Boyne has a reputation as a writer who gives back to his community. A prolific reader, he keeps a list of all the books he’s read on his website, marking favourites in bold. Among the 2018 highlights are Louise O’Neill’s Almost Love, Donal Ryan’s From a Low and Quiet Sea, Anne Tyler’s Clock Dance and Kudos by Rachel Kusk. Boyne also frequently reviews debut authors for The Irish Times and sponsors an annual scholarship for an Irish writer on the prestigious creative writing masters at his alma mater, the University of East Anglia.
Does having a good reputation matter to him? “Yes,” he says adamantly. “I want my books to be taken seriously. I want people to read and enjoy them. It’s important to have a good reputation on the circuit, to behave well. It’s just professionalism. Never turn a reader away. Never refuse to sign a book. I’ve seen writers do that, or else treat other writers poorly on stage during conversation, or treat the interviewer with disrespect. An audience picks up on those things, and you know what? They’re not going to buy your book at the end of it.”
Some characters in his new novel approach writing as if it’s a popularity contest. Is it important to Boyne that an audience likes him?
“It probably is, to be honest. They’ve given up their time to hear you speak. I want to entertain them. I want to be as interesting and amusing as I can possibly be. Look at somebody like Sebastian Barry who is nice and charming and friendly to everyone. There’s a writer who has a great reputation of treating everybody as his equal. I think that’s important.”
Nobody cares about Leo Varadkar’s sexuality and that’s a really positive thing
Boyne points to a chapter entitled Don’t Be a Dick in Colum McCann’s book Tips for Writers. “I’ve been doing this nearly 20 years and we’ve all seen people who behave like dicks. There are WhatsApp groups where people text each other and say, you’re not going to believe what so-and-so’s done on the stage. You shake your head and think, Christ, it’s so ridiculous.”
Boyne says it’s “open season” when it comes to using real-life experiences in fiction, citing Philip Roth (who himself inspired parts of Lisa Halliday’s recent debut Asymmetry) as an example. “There are those who would have criticised him for it, but we are all formed and shaped by the people who pass through our lives. No matter what they do, they affect us and I think it’s okay to use that. But it is fiction – you can take a basic idea and spin it in a different way. The character isn’t that person, they’re from an original idea and developed from there.”
A feature back in February this year in The Irish Times gave readers across the country a good dose of property envy over Boyne’s newly renovated house in Rathfarnham that includes a library, multiple work spaces and a gym. Boyne sought the change after the break-up of his marriage, which he says he didn’t want to end and has tried unsuccessfully to re-establish. The redesign has helped him to deal with the loss.
“I needed the place to look completely different, to be able to turn a light on and not think of the time [my ex] turned that light on. We changed the orientation of everything and it’s helped me survive the experience, which at one point I wasn’t sure I was going to. Because I work from home, it needed to feel safe. I travel so much, I need somewhere to come back to. I grew up in the same area and my parents and sister and niece live nearby. I need that kind of support network around me, especially after the last two years, which were very painful.”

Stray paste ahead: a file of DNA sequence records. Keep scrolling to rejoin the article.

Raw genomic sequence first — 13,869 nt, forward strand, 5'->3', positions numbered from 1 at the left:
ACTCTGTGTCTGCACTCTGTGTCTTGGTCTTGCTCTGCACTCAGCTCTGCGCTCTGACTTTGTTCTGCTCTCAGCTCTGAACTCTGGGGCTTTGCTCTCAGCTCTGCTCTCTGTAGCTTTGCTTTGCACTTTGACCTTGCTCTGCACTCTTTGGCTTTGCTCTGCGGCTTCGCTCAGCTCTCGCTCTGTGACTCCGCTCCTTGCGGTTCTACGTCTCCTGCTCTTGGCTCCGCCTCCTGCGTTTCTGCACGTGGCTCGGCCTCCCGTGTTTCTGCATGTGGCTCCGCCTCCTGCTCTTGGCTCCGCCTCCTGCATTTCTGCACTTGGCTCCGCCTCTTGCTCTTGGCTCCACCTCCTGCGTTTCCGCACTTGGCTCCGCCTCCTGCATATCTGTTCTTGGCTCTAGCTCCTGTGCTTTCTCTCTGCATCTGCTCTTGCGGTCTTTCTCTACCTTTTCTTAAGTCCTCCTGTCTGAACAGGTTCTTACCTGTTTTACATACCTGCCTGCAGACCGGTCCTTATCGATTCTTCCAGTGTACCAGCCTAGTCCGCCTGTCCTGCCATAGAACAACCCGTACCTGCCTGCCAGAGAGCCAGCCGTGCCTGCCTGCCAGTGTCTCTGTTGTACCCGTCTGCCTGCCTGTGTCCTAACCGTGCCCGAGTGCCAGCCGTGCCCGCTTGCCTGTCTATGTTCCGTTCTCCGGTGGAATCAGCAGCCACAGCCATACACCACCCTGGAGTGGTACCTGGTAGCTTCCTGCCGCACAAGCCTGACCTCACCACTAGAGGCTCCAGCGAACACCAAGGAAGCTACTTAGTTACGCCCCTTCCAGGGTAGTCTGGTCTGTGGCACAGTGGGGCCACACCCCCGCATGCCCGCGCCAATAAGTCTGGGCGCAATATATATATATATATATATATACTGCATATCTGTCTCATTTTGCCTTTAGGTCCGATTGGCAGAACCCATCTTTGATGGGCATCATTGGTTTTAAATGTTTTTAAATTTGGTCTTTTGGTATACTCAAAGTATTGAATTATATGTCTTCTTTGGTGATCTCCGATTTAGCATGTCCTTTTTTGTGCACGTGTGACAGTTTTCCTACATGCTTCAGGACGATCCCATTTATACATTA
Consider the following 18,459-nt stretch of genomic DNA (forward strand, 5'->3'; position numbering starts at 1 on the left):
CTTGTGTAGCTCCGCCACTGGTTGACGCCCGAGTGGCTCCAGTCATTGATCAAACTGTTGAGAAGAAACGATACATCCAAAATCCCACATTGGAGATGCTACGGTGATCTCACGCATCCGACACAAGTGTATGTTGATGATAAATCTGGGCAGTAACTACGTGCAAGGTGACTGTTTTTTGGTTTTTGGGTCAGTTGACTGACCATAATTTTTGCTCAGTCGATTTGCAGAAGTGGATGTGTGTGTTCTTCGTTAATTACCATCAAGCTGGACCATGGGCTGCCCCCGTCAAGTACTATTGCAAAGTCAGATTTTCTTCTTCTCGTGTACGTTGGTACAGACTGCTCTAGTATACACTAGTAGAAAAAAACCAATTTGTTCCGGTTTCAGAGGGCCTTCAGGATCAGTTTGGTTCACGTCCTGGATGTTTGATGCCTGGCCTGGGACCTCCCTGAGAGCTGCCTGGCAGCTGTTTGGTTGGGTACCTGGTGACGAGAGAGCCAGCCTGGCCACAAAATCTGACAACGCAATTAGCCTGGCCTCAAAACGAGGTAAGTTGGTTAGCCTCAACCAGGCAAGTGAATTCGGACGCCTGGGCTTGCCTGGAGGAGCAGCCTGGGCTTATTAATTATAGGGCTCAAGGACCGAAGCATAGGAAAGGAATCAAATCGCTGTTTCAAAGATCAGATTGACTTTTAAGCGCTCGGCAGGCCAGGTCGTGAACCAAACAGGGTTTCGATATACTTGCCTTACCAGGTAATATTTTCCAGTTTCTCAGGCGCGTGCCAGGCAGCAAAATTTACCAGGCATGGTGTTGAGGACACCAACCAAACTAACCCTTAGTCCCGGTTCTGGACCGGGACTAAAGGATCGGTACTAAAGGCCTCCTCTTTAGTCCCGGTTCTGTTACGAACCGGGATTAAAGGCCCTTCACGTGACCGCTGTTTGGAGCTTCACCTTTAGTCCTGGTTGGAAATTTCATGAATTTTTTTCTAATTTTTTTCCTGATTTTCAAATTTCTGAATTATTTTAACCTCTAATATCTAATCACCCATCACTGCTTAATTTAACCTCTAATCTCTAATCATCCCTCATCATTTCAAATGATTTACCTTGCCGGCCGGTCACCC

Where is he with it now? “I go day to day, week to week. I’m nowhere near over it. I don’t know if I’ll ever get over it. I spent 15 years trying to find him and 11 years with him and now I’ve lost him. I’m pushing 50 and I feel like that part of my life is over. I think I would find it very hard to trust anyone again because this was a person I trusted absolutely, with every aspect of my life. For me, after 11 years, you don’t just move on tomorrow.”
But a brighter tomorrow has arrived in a wider sense for the author. Having spoken in the past about how he found the campaign leading up to the marriage referendum difficult, three years on he says the outcome has been wonderful for the country.
“A lot of people who were so negative in advance of it probably realise now that the world hasn’t fallen off its axis, society hasn’t fallen into disrepair. Everything’s fine. All people ever wanted was to be with the people they wanted to be with. Nobody cares about Leo Varadkar’s sexuality and that’s a really positive thing. The country has changed so much in the last few years, with the marriage referendum and repeal the Eighth. I think we’re a forward-thinking country now and it’s a good place to be. I’m happy here.”
As for his personal life, the blurring between reality and fiction looks set to continue. “I imagine the things that have happened in my life, in my relationship, in the last few years will show up in a book at some stage,” he says. “What I’ll do then is confront my life, my part in things rather than demonising someone else. I’ve spent the last few years feeling sorry for myself but at the same time I’m probably a bit of a nightmare to live with in some ways. You have to look at that too and maybe in a future book I will. I’m not ready to do it yet but at some point.”
Speaking with the fervour of a man whose writing is, at the moment, everything to him, there is little doubt Boyne will. After all, according to Garp, writers are just observers – good and ruthless imitators of human behaviour.